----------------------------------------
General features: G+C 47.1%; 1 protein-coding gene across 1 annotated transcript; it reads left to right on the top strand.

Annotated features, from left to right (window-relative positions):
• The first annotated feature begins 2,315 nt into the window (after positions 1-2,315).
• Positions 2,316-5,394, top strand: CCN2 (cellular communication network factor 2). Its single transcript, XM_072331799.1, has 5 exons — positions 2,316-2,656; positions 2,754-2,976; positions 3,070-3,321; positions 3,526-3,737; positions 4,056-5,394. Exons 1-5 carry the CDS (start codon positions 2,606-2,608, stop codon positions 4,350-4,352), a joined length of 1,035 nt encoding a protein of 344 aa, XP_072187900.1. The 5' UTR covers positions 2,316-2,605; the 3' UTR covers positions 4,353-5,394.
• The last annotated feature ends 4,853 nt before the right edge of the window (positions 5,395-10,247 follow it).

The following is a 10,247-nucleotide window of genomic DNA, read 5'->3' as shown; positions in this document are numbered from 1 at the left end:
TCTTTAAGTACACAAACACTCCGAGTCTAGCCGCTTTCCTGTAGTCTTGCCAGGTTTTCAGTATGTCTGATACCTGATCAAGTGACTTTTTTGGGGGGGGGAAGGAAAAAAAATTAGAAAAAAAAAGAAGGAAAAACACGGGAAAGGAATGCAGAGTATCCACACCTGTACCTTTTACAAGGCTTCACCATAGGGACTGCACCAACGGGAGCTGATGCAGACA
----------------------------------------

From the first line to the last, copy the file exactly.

General features: G+C 47.1%; 1 protein-coding gene across 1 annotated transcript; it reads left to right on the top strand.

Annotated features, from left to right (window-relative positions):
• The first annotated feature begins 2,315 nt into the window (after positions 1-2,315).
• Positions 2,316-5,394, top strand: CCN2 (cellular communication network factor 2). Its single transcript, XM_072331799.1, has 5 exons — positions 2,316-2,656; positions 2,754-2,976; positions 3,070-3,321; positions 3,526-3,737; positions 4,056-5,394. Exons 1-5 carry the CDS (start codon positions 2,606-2,608, stop codon positions 4,350-4,352), a joined length of 1,035 nt encoding a protein of 344 aa, XP_072187900.1. The 5' UTR covers positions 2,316-2,605; the 3' UTR covers positions 4,353-5,394.
• The last annotated feature ends 4,853 nt before the right edge of the window (positions 5,395-10,247 follow it).

The following is a 10,247-nucleotide window of genomic DNA, read 5'->3' as shown; positions in this document are numbered from 1 at the left end:
TCTTTAAGTACACAAACACTCCGAGTCTAGCCGCTTTCCTGTAGTCTTGCCAGGTTTTCAGTATGTCTGATACCTGATCAAGTGACTTTTTTGGGGGGGGGAAGGAAAAAAAATTAGAAAAAAAAAGAAGGAAAAACACGGGAAAGGAATGCAGAGTATCCACACCTGTACCTTTTACAAGGCTTCACCATAGGGACTGCACCAACGGGAGCTGATGCAGACA